…here’s where things got interesting. I didn’t have any lard on hand, and I don’t like the idea of putting hydrogenated oils in my body, but I did have a jar in my fridge full of saved bacon grease. So, I got resourceful.

I was a little nervous about my decision, so I did some quick forum hopping and found out that not only are lard and bacon grease pretty different, there’s a lot of people out there rendering their own lard! More power to ’em! Back to my immediate situation though, I had already gone out that day and really wanted an excuse to use some of my bacon grease, so, I did.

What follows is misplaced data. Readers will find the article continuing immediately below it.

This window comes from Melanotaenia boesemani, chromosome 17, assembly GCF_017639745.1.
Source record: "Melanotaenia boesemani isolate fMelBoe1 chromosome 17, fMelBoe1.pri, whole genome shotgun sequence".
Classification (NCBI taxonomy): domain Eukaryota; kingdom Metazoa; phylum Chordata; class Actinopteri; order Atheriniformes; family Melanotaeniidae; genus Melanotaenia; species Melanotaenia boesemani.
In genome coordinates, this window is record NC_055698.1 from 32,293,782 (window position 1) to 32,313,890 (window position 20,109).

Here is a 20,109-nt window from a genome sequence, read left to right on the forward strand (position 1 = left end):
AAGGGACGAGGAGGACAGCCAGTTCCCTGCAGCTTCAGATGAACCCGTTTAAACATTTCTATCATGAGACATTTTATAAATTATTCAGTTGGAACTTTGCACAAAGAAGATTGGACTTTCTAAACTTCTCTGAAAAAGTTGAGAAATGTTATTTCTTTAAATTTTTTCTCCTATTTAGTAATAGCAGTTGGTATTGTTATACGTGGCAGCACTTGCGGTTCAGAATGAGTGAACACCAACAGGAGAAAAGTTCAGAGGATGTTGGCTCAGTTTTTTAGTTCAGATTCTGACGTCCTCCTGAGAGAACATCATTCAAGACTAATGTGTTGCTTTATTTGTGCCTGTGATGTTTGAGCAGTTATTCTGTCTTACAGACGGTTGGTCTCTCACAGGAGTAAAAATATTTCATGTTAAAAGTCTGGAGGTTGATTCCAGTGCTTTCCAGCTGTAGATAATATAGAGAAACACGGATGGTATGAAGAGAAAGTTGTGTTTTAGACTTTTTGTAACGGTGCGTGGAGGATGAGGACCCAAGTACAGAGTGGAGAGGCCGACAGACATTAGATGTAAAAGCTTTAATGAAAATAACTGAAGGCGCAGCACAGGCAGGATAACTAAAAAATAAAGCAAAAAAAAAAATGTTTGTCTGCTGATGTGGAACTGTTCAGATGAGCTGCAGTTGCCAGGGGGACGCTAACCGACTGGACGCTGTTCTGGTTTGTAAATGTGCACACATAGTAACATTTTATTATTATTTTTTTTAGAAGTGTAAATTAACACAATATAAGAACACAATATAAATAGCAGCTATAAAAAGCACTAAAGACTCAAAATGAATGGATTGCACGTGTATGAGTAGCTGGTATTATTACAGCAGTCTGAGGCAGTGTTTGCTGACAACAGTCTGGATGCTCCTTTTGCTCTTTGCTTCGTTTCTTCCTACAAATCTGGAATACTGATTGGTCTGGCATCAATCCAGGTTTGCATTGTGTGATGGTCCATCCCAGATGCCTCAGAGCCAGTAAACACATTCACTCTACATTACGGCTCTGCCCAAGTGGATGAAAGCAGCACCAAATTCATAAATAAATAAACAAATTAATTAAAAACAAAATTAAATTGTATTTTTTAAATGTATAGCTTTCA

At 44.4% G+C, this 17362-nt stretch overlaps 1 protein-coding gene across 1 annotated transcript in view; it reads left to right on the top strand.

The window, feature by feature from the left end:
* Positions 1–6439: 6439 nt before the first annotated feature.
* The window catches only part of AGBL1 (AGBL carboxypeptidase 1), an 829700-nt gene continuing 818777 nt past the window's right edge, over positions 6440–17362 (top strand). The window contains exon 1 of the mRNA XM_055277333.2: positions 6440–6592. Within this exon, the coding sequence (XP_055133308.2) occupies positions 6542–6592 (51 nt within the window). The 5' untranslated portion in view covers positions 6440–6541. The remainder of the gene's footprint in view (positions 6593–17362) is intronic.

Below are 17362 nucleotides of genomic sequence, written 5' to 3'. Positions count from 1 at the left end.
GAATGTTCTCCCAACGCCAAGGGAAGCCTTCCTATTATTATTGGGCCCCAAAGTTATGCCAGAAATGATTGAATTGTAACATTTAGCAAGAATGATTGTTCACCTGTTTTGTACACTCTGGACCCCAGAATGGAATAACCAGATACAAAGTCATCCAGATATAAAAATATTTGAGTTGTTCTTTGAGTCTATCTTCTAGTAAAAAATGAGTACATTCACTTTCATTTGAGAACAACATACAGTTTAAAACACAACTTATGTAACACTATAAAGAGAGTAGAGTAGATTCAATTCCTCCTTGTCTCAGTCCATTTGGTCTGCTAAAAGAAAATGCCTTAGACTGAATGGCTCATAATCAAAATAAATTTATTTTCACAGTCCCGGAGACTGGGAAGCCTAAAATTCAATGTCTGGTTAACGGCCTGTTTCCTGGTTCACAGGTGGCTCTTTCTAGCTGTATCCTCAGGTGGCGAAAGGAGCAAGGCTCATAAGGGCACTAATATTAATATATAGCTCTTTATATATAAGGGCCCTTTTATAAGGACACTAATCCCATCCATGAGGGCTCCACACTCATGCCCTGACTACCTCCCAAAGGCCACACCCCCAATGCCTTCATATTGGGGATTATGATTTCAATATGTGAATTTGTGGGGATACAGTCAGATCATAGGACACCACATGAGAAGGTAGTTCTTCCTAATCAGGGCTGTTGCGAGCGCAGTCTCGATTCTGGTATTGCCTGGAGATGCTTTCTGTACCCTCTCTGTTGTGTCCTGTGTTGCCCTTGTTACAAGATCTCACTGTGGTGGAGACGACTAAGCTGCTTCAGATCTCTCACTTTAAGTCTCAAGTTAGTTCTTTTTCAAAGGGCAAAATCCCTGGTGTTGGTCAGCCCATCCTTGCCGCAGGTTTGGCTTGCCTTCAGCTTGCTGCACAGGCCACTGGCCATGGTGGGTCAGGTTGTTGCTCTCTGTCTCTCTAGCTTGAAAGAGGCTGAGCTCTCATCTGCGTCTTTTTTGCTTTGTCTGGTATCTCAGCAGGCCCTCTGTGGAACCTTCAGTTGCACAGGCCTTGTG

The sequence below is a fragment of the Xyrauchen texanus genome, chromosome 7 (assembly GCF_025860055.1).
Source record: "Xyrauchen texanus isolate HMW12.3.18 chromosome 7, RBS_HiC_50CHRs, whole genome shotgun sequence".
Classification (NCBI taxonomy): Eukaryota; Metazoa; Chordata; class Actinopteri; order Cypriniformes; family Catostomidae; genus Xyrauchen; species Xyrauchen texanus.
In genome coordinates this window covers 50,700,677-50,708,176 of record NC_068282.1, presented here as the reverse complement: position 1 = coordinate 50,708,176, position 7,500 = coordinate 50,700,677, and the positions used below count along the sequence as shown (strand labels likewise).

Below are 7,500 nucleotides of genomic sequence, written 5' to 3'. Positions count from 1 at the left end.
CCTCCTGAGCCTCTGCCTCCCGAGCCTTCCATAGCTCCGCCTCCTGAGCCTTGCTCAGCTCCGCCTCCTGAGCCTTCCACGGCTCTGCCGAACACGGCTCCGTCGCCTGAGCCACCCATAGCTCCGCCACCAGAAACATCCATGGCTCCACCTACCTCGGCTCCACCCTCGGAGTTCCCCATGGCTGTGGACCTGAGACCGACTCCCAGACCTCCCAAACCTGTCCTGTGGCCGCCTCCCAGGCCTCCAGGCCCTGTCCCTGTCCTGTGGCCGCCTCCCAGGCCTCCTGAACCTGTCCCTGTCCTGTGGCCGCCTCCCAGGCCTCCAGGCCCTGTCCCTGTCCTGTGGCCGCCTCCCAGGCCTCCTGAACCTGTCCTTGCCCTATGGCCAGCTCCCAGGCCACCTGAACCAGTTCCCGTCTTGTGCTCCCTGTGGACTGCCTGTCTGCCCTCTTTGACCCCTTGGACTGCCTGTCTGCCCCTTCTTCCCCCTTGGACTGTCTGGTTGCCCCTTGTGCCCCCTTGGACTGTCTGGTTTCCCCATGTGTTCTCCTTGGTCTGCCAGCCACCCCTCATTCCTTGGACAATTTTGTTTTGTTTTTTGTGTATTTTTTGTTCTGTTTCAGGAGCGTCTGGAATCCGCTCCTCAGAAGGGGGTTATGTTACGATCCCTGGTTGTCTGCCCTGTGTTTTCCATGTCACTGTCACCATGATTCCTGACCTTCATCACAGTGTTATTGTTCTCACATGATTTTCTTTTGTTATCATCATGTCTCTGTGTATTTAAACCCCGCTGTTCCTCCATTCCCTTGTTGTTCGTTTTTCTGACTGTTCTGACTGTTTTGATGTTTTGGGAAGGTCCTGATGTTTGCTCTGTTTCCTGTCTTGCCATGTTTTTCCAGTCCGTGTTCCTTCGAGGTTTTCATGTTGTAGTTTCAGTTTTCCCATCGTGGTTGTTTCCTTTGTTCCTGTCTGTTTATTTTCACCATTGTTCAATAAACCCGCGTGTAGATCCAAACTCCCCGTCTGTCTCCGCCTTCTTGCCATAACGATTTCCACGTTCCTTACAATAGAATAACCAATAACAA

Then, I let the liquid mixture cool off to a nice lukewarm, and added

  • 2 beaten eggs
  • 1 package yeast (typical 1/4 oz. size, already proofed, needless to say)

Now that all that’s done with, start addin’ your flour! Add about

  • 7 c. flour

and then start kneadin’. I usual shoot for an 8 minute knead. Then let it rise in a warm spot for 1 1/2 hours. It will get gigantic. I also gotta say, at this point I was pretty sure my bacon grease substitute had done no harm. Now comes the fun part! When you’re ready to enjoy your doughnuts, roll out your dough to about 1/4 in. thick and cut ’em out! I used a large mug and a pill bottle for the holes (which are called timbits in Canada, I learned from my new friend Tony).

I should also say, the batch that’s pictured was made tonight, with refrigerated dough from Friday, and they turned out perfectly. This recipe makes about two dozen, so it’s good to know you can always save some for later. Two days later. Anyway…